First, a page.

The BCG Pension Insider

July 2022 – Volume 129, Edition 1

Pension De-Risking – The Time for Plan Sponsor Action Is Now

A BCG special feature article in collaboration with BofA Global Research

Pension De-Risking - The Time for Plan Sponsor Action is Now In the years since the financial crisis of 2008, defined benefit pension plan risks have become a top priority for U.S. corporate plan sponsors. Following the market crash, plan sponsors diligently worked to reduce balance sheet exposure to pension liabilities through a variety of pension de-risking strategies, including plan redesign (e.g., plan closures or freezes), in-plan strategies such as increased contributions and liability driven investing (“LDI”), and pension risk transfer (“PRT”) strategies such as lump sum offerings and annuity buyouts.

Defined benefit (“DB”) pension funds have always been an important source of demand for the bond markets (i.e., Treasury and Investment Grade Credit markets). With recent increases in Treasury rates and widening of investment grade corporate spreads, many DB plans are now at or near being fully funded1. With the risk of recession on the horizon, and simultaneously falling Treasury rates, the time for plan sponsor action is now. In this article we attempt to quantify what expected de-risking will mean for demand for Treasury and Investment Grade Credit bonds from both long duration/LDI and PRT strategies. This article, a collaboration between BofA Global Research (“BofA”) and BCG Pension Risk Consultants I BCG Penbridge (“BCG”), is designed in three parts:

  • Part I – BCG Analysis: An analysis prepared by BCG that compares BCG’s projected incremental demand for long duration/LDI bonds (“BCG Estimate”)2 to a hypothetical scenario that would result if all U.S. DB pension funds moved to a 100% long duration/LDI bond allocation (“Max Potential Demand”);
  • Part II – Q&A Interviews: Steve Keating, Managing Director at BCG, interviews BofA’s Yuri Seliger (Investment Grade Credit Strategist) and Meghan Swiber (Senior US Rates Strategist) to capture their respective observations of the BCG Estimate and Max Potential Demand analysis, and more importantly why the BCG Estimate is so different from Max Potential Demand. As part of this Q&A, Mr. Seliger and Ms. Swiber will also share their views on where we are in the credit cycle and what the current economic environment suggests for interest rates and credit spreads, important considerations for de-risking activity and pension portfolio construction. Part II also includes BofA questions for BCG to further clarify some of the underlying assumptions used by BCG to establish its estimates; and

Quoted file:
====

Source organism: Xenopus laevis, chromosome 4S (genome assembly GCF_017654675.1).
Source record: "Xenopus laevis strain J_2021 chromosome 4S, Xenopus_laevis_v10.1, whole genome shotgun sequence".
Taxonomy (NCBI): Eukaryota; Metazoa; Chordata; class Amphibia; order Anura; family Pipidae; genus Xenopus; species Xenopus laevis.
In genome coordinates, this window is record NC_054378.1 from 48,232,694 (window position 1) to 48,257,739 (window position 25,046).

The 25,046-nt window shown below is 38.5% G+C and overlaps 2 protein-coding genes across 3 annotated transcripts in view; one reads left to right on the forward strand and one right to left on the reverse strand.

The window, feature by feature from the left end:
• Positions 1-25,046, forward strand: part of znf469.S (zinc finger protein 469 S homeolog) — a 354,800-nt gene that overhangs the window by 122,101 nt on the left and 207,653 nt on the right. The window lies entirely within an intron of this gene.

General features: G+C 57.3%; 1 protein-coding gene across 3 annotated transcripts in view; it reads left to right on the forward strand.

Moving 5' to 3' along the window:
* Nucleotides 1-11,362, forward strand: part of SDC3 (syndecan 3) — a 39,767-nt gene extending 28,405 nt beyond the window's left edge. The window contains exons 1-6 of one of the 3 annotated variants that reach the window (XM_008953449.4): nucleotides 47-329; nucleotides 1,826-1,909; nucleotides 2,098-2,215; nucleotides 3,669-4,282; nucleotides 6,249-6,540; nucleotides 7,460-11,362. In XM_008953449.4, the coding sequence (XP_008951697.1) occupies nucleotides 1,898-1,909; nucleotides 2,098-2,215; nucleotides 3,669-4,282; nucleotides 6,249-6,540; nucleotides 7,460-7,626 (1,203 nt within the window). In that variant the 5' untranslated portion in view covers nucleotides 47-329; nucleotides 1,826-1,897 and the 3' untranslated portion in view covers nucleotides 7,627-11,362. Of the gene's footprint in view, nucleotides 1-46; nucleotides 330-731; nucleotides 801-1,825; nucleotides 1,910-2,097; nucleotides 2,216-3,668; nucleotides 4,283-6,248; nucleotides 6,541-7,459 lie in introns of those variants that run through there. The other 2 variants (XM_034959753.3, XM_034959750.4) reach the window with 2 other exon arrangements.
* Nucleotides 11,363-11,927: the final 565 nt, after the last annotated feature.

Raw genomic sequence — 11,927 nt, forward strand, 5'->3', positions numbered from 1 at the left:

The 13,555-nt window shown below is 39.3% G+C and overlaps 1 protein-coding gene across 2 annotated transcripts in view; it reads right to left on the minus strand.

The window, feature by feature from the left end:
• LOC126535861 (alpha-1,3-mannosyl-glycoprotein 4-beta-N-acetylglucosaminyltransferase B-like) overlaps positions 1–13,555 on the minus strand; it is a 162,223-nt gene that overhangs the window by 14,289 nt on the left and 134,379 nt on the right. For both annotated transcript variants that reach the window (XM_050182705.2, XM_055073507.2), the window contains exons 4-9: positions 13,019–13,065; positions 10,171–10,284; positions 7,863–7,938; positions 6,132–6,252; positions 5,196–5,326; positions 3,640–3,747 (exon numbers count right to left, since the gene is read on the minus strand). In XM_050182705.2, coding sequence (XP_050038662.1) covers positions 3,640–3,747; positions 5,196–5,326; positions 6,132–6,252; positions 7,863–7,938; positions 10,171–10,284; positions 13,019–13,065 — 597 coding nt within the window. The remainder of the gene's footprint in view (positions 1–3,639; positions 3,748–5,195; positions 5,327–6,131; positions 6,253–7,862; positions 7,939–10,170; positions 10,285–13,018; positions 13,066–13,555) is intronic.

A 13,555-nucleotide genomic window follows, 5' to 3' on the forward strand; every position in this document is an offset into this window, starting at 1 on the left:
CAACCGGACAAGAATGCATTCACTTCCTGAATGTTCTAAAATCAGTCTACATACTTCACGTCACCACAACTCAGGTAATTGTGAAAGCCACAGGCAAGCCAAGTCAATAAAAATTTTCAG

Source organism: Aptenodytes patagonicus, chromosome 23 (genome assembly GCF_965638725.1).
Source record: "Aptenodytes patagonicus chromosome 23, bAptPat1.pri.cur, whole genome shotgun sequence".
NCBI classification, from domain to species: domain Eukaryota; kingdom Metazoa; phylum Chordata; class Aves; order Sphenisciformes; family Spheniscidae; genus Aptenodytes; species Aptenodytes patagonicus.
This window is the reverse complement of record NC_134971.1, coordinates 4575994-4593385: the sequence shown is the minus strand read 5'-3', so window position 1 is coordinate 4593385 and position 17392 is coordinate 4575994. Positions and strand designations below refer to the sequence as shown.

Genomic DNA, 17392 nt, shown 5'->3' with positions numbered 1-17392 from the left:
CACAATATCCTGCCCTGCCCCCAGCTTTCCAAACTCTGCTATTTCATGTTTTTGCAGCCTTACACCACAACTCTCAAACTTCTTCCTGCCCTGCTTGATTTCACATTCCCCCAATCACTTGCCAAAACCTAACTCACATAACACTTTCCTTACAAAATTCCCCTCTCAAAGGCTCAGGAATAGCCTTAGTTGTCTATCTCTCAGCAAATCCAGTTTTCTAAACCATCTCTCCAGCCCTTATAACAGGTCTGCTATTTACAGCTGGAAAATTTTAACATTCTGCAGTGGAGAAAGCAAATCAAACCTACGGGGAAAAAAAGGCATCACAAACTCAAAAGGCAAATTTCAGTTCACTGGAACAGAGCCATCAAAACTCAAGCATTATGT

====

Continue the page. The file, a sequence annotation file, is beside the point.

• Part III – Key Takeaways: This last section provides key takeaways to raise awareness of plan sponsors and advisors that there is a window of time right now to de-risk DB plans under optimal conditions and, importantly, to acknowledge (based on BofA’s forecast) that these optimal conditions may not last long.

Read the Full Article Here

This article is suggested reading for institutional investors across the investor spectrum, and a must read for senior corporate finance and pension plan decision makers, as well as their advisors, as they navigate these turbulent times.

1 The average funded ratio for U.S. corporate pension plans reached its highest point in recent months since before the financial crisis, driven by solid equity returns in 2020 and 2021, followed by a spike in interest rates in 2022. This means that many corporate pension plan sponsors could pay lump sums and purchase annuities for all of their plan’s participants (i.e., a plan termination) without needing to contribute much (if any) capital beyond distributing the assets that are already in the plan.

2 The BCG Estimate is subject to many assumptions. Changes in any of these assumptions could yield materially different results and still be considered reasonable.

BCG’s Steve Keating to attend Stanford Graduate School of Business Executive Education Program

BCG’s Steve Keating to attend Stanford Graduate School of Business Executive Education ProgramBCG’s Steve Keating will attend the Stanford Graduate School of Business Executive Program for Growing Companies, which runs from July 31st through August 11th in Palo Alto, CA. According to the School’s overview, the comprehensive, general management program is solely focused on the needs, challenges, and opportunities of growing companies. Participants will learn how to create and execute strategies in order to move faster, operate more efficiently, and expand into new markets. The program will include a focus on management systems that need to be put in place to sustain growth, will provide exposure to leading research happening at Stanford’s world-renowned Center for Entrepreneurial Studies, and will offer a forum for case studies, guest speakers, and peer interactions for participants to share stories of success and failure.

In commenting on his participation, Steve Keating says:

“I am excited to be participating in the Stanford EPGC. My goal for participating in the program is to meet program faculty and participants so that I can learn from their background and experiences, participate in shared learning exercises and explore new frameworks and growth strategies, all while considering what it means to BCG’s business. This will help me and my team at BCG design the optimal strategy for BCG’s’s continued growth and best practices for execution.”


Sample Interest Rates for a Pension Annuity Buyout
(Assumes no lump sums, disability, or unusual provisions)

Retirees (duration of 7) – 4.06%
Term Vesteds (duration of 10) – 4.09%
Actives (duration of 15) – 4.06%

Annuity Purchase Rates as of July 1, 2022